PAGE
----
Adam. Out of nowhere he suddenly stood next to Joe’s chair, unmoving, silently watching his brother downing another beer.
“Go away,” Joe slurred.
Adam crossed his arms.
“I don’t need you.” Joe knew he sounded like a child, and maybe he was a child right now. Well, what the heck? All right, then he was a child. He could be a child whenever he wanted to be one, right? Right?
Adam tilted his head and raised an eyebrow. High.
“You—” Joe started to yell but then choked and continued softly, “You can’t save me.”
“No,” Adam’s voice was barely audible. “Only you can do that.”
Joe didn’t know when or how exactly he had made his way home. Adam hadn’t said another word, and eventually had turned and slowly walked out of the saloon. He hadn’t even looked back over his shoulder when he had asked, “Are you coming?”
Joe must have stood up and left the saloon; must have mounted his horse and he must have ridden home.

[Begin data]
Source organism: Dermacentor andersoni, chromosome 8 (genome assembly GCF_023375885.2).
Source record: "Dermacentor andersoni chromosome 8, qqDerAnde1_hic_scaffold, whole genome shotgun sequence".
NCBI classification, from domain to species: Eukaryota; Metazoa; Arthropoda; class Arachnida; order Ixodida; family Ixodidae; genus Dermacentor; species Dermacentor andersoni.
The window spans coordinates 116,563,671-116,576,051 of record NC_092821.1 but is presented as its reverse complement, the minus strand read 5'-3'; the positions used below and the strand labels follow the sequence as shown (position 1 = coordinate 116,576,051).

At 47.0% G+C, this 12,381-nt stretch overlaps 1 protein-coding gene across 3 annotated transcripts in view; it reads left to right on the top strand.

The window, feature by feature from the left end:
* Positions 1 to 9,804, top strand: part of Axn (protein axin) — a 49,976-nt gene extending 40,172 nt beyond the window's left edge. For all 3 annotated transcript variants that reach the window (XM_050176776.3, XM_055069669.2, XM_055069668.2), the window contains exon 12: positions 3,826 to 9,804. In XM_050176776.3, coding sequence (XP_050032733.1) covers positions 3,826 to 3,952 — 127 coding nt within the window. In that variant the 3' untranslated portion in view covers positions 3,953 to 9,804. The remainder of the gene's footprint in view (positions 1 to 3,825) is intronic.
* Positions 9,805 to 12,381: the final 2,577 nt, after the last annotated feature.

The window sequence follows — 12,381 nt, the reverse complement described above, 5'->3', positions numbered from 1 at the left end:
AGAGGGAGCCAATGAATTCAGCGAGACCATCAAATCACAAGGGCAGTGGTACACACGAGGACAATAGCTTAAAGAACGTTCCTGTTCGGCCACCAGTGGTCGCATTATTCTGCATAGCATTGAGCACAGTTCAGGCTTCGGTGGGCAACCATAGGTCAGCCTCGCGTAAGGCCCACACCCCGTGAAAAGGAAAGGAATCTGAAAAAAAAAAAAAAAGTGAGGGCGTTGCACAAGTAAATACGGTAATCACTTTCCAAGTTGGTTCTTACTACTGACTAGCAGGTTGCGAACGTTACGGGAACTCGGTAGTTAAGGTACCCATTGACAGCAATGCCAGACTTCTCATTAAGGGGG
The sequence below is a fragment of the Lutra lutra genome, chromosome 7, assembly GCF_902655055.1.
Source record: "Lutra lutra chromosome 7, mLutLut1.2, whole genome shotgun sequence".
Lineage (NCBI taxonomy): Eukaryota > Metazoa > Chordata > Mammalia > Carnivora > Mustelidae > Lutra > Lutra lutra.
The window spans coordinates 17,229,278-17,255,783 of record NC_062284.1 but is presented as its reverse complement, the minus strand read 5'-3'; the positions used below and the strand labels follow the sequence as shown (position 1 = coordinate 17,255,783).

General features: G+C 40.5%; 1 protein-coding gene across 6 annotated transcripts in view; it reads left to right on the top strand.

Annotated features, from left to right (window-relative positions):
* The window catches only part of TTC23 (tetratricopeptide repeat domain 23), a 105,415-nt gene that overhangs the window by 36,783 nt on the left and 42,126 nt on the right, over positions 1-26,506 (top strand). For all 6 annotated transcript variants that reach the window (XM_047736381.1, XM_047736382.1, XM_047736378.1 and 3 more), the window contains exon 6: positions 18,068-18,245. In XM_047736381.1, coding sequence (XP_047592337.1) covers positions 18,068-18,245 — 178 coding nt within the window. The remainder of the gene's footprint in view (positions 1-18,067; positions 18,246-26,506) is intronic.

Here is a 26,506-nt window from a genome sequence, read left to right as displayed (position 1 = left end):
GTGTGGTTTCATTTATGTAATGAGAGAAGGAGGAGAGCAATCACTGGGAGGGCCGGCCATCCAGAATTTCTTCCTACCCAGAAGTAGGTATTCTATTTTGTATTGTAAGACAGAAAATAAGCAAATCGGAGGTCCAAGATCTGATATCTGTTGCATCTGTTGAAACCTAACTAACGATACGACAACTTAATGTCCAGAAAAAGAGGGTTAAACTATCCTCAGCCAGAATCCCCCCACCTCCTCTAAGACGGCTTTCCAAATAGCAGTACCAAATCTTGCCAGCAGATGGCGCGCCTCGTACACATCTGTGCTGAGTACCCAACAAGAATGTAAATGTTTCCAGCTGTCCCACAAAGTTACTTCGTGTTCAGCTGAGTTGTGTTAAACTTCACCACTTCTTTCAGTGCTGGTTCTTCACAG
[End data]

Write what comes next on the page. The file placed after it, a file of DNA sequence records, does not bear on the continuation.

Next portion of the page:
He didn’t bother to tend to Cochise; he was far too tired and unsteady, and when he entered the house he gratefully let himself fall into Hoss’ strong arms.
Pa practically jumped from his chair, and both he and Hoss settled Joe onto the settee.
“Get some coffee, Hoss,” Joe heard his father ordering, and then Pa was at his side, reaching out for him. Joe let his heavy head fall on Pa’s shoulder.
“Pa,” he mumbled into the warmth that had been there all his life. “I don’t want to talk about it. Not now, please.”
“It’s all right, it’s all right.” Pa’s hand went up and down Joe’s back. “I’m just glad you came home.”
“Adam made me, Pa.”
Pa started. He leaned back, considered Joe’s face. “Joe…Adam is in Europe, he’s been there for years.”
“Oh…yeah…he is.” Joe accepted a mug of coffee from Hoss and gave his father and his brother a crocked half smile that reminded even himself of Adam.
You can’t save me, he heard in his head, and then the soft reply, no, only you can do that.
Somehow this seemed even more true now. Maybe, Joe thought, finally the day has come to stop being a child.
And just like that, he stopped.
A/N: With many thanks to Sklamb, for the beta.
One thought on “Brother (by faust)”
that was an interesting story. Thanks